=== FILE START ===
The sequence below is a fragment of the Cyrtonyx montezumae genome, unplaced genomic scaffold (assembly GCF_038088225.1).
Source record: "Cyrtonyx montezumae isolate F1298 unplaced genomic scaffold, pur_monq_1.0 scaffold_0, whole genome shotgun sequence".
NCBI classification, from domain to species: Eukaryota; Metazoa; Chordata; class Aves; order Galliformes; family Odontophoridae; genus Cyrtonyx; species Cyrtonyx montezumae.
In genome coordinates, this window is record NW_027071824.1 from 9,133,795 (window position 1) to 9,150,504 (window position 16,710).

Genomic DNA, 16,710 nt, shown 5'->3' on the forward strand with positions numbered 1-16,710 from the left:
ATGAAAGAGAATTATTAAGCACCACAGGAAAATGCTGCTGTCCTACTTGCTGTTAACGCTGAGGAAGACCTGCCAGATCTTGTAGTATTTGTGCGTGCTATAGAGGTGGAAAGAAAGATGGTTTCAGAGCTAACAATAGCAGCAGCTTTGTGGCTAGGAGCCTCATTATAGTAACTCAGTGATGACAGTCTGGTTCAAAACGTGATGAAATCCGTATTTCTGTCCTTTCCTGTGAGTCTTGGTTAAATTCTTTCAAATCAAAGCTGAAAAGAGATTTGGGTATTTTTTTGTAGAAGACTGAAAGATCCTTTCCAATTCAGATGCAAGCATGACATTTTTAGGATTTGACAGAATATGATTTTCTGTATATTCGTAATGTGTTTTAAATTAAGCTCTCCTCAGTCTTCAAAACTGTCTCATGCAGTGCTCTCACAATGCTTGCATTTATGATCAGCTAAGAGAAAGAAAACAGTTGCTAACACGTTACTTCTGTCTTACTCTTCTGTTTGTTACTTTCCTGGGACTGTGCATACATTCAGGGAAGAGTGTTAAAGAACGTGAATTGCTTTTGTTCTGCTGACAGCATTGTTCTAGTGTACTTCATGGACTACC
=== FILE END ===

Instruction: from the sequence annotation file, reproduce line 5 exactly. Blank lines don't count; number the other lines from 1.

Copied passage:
Genomic DNA, 16,710 nt, shown 5'->3' on the forward strand with positions numbered 1-16,710 from the left: